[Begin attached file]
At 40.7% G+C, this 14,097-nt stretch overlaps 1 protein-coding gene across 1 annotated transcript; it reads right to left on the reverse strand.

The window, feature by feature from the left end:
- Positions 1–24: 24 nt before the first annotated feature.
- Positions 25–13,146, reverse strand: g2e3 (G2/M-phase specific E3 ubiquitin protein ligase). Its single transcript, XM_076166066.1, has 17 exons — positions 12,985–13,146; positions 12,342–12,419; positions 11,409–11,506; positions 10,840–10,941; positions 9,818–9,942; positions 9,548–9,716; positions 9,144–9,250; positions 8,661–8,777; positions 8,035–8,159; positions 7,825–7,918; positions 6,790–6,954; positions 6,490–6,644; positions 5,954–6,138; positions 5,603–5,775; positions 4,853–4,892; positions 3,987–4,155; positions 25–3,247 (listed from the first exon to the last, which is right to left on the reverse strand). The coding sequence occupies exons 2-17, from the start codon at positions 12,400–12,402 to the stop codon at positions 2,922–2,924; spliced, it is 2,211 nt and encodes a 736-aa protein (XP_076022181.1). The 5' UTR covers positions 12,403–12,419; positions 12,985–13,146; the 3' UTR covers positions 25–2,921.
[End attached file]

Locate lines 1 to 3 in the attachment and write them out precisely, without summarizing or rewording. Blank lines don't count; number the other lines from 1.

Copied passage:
At 40.7% G+C, this 14,097-nt stretch overlaps 1 protein-coding gene across 1 annotated transcript; it reads right to left on the reverse strand.

The window, feature by feature from the left end:
- Positions 1–24: 24 nt before the first annotated feature.